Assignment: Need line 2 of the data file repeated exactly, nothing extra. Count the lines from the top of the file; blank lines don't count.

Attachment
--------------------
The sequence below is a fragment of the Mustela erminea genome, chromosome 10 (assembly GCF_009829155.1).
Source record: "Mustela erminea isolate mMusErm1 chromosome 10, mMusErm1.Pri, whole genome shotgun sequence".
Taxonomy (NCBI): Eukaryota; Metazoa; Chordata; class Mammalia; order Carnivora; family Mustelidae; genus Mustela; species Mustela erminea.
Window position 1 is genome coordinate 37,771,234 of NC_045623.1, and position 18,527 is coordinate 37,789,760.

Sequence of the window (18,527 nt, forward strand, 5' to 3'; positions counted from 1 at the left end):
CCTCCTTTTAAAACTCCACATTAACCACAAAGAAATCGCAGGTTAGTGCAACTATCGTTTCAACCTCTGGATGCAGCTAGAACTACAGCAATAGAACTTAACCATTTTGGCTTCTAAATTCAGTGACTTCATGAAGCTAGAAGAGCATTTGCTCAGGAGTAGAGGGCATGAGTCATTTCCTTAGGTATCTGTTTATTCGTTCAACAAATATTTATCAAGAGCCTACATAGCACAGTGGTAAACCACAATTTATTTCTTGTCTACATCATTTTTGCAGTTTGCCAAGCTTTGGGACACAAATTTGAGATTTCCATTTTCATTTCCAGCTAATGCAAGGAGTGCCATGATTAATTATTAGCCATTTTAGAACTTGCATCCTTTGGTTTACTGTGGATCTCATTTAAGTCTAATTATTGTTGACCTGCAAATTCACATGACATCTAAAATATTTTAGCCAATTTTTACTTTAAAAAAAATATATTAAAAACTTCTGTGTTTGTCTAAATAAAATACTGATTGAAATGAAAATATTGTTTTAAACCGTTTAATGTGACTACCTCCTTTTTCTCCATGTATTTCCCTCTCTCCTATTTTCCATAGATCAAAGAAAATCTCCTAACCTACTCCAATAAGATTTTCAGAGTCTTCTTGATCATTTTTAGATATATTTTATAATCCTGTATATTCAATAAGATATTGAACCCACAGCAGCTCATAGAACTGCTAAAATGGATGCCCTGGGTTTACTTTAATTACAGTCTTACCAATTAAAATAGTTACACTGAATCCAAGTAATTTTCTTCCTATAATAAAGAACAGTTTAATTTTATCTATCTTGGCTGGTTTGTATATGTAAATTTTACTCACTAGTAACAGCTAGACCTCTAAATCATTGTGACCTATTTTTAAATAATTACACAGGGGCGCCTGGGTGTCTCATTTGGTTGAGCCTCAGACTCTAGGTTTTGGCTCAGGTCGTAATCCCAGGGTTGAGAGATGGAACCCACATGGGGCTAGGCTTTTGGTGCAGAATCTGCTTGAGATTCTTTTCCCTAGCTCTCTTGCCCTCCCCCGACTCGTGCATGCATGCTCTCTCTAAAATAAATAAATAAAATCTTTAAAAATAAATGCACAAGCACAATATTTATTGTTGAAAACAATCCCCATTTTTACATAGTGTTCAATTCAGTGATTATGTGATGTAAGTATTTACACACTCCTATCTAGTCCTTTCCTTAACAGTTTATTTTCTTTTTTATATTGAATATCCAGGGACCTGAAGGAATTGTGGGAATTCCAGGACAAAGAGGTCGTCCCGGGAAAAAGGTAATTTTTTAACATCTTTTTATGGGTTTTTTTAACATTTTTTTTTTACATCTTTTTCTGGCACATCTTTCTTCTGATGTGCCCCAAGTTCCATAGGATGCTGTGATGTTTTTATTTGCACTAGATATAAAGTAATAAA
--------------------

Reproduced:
Source record: "Mustela erminea isolate mMusErm1 chromosome 10, mMusErm1.Pri, whole genome shotgun sequence".